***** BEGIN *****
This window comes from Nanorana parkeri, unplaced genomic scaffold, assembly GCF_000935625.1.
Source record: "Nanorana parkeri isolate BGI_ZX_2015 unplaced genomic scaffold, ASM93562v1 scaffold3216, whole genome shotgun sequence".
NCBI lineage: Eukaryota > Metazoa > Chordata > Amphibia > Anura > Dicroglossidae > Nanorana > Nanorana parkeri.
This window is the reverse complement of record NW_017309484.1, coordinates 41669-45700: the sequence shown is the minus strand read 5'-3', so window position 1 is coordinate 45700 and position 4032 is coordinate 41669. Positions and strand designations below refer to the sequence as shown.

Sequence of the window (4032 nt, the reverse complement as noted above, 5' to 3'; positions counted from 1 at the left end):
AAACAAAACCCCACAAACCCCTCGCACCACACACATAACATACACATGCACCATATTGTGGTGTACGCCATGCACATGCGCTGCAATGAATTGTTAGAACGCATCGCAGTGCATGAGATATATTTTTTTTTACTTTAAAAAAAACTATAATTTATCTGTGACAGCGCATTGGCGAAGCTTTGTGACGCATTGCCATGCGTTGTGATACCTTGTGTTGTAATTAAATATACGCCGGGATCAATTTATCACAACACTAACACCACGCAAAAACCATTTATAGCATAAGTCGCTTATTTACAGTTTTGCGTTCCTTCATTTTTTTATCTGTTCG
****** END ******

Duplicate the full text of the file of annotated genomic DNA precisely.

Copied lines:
This window comes from Nanorana parkeri, unplaced genomic scaffold, assembly GCF_000935625.1.
Source record: "Nanorana parkeri isolate BGI_ZX_2015 unplaced genomic scaffold, ASM93562v1 scaffold3216, whole genome shotgun sequence".
NCBI lineage: Eukaryota > Metazoa > Chordata > Amphibia > Anura > Dicroglossidae > Nanorana > Nanorana parkeri.
This window is the reverse complement of record NW_017309484.1, coordinates 41669-45700: the sequence shown is the minus strand read 5'-3', so window position 1 is coordinate 45700 and position 4032 is coordinate 41669. Positions and strand designations below refer to the sequence as shown.

Sequence of the window (4032 nt, the reverse complement as noted above, 5' to 3'; positions counted from 1 at the left end):
AAACAAAACCCCACAAACCCCTCGCACCACACACATAACATACACATGCACCATATTGTGGTGTACGCCATGCACATGCGCTGCAATGAATTGTTAGAACGCATCGCAGTGCATGAGATATATTTTTTTTTACTTTAAAAAAAACTATAATTTATCTGTGACAGCGCATTGGCGAAGCTTTGTGACGCATTGCCATGCGTTGTGATACCTTGTGTTGTAATTAAATATACGCCGGGATCAATTTATCACAACACTAACACCACGCAAAAACCATTTATAGCATAAGTCGCTTATTTACAGTTTTGCGTTCCTTCATTTTTTTATCTGTTCG